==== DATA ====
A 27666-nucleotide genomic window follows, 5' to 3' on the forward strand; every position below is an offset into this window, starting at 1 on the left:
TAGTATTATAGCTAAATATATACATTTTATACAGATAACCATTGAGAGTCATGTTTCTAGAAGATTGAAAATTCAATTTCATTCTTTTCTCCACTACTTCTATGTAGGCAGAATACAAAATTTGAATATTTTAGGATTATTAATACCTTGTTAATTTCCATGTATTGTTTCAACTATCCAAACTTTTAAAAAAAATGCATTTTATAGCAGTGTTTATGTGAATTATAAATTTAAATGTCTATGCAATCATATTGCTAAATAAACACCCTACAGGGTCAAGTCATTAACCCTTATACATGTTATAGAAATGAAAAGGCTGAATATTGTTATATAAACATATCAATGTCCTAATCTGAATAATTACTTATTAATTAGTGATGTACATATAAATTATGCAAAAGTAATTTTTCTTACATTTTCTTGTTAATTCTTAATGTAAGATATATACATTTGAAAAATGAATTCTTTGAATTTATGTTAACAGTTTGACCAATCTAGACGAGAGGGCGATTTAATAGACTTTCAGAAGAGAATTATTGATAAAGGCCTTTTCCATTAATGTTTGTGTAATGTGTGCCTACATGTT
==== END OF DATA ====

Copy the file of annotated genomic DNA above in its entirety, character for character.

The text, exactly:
A 27666-nucleotide genomic window follows, 5' to 3' on the forward strand; every position below is an offset into this window, starting at 1 on the left:
TAGTATTATAGCTAAATATATACATTTTATACAGATAACCATTGAGAGTCATGTTTCTAGAAGATTGAAAATTCAATTTCATTCTTTTCTCCACTACTTCTATGTAGGCAGAATACAAAATTTGAATATTTTAGGATTATTAATACCTTGTTAATTTCCATGTATTGTTTCAACTATCCAAACTTTTAAAAAAAATGCATTTTATAGCAGTGTTTATGTGAATTATAAATTTAAATGTCTATGCAATCATATTGCTAAATAAACACCCTACAGGGTCAAGTCATTAACCCTTATACATGTTATAGAAATGAAAAGGCTGAATATTGTTATATAAACATATCAATGTCCTAATCTGAATAATTACTTATTAATTAGTGATGTACATATAAATTATGCAAAAGTAATTTTTCTTACATTTTCTTGTTAATTCTTAATGTAAGATATATACATTTGAAAAATGAATTCTTTGAATTTATGTTAACAGTTTGACCAATCTAGACGAGAGGGCGATTTAATAGACTTTCAGAAGAGAATTATTGATAAAGGCCTTTTCCATTAATGTTTGTGTAATGTGTGCCTACATGTT